Launching a brand-new coin could seem dangerous given the continuous ambiguity surrounding how stablecoins should be audited and the disclosures and reporting that should go along with these instruments. That may be the case, but PayPalPYPL -2% has already acted in this manner.
On August 7th, Paypal revealed that it would introduce its own native stablecoin (PYUSD) for usage in business and consumer transactions. On the surface, this would seem like a strange decision for a corporation whose primary function is processing fiat transactions, but it ignores the fact that PayPal has been actively participating in the cryptocurrency space for a long time.
PayPal first allowed consumers to buy and sell specific select crypto assets on the platform through agreements with the crypto industry dating back to 2014; this then developed into allowing certain payments to be made in these specific select crypto assets.
fundamental change in how data is conveyed between two or more parties
Unfortunately for bitcoin maximalists, crypto assets and the tokenization of financial instruments are less about one particular currency and more about a fundamental change in how data—both financial and non-financial—is conveyed between two or more parties.
According to research by Codex, the total value of stablecoin transactions will reach $130 billion in 2023. Additionally, institutions and nation-states are showing an increased interest in asset-backed tokens, suggesting that this type of instrument will likely become the mainstay of mainstream cryptocurrency payments. Nevertheless, each cryptocurrency asset is distinct and should be evaluated on its own merits. Let’s examine PYUSD and the considerations that investors should make as this narrative evolves.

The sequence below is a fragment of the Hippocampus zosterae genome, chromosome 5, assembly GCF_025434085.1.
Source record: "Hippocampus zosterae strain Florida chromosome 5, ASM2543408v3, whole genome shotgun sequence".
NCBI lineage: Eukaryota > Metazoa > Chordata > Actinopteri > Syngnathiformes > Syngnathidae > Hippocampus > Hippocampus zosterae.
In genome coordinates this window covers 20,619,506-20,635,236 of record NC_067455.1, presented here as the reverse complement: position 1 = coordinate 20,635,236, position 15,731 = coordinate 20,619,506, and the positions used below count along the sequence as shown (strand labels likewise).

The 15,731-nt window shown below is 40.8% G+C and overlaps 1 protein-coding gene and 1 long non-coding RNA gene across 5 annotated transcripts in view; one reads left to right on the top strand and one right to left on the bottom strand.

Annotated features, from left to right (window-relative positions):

The rippling effects that PYUSD will have on the overall crypto regulatory landscape may be more significant than the token itself as one of the most potent consequences of PYUSD. The introduction of PYUSD by one of the most well-known and widely utilized financial payment processors in the world may provide regulators with the push they need to take action on stablecoin legislation in the context of institutional crypto.
Address many of the drawbacks and problems
With the recent focus on stablecoins and the dozens of bills that have been presented but never passed over the previous few years, this event might offer lawmakers a project that is too significant to pass up.
According to press releases and other material released by the company, PYUSD appears to address many of the drawbacks and problems that have previously characterized other stablecoins, namely a restricted set of use cases. Users can send and receive PYUSD between PayPal and other wallet providers as well as utilize it to fund transactions made through PayPal checkout. Users of PayPal will also be able to convert between PYUSD and other currencies that PayPal supports.
Last but not least, PYUSD is fully backed and convertible into US dollars at a 1:1 ratio. Given the crucial role PayPal plays in electronic payments, all three characteristics together 1) make logic, and 2) demonstrate the product’s robustness.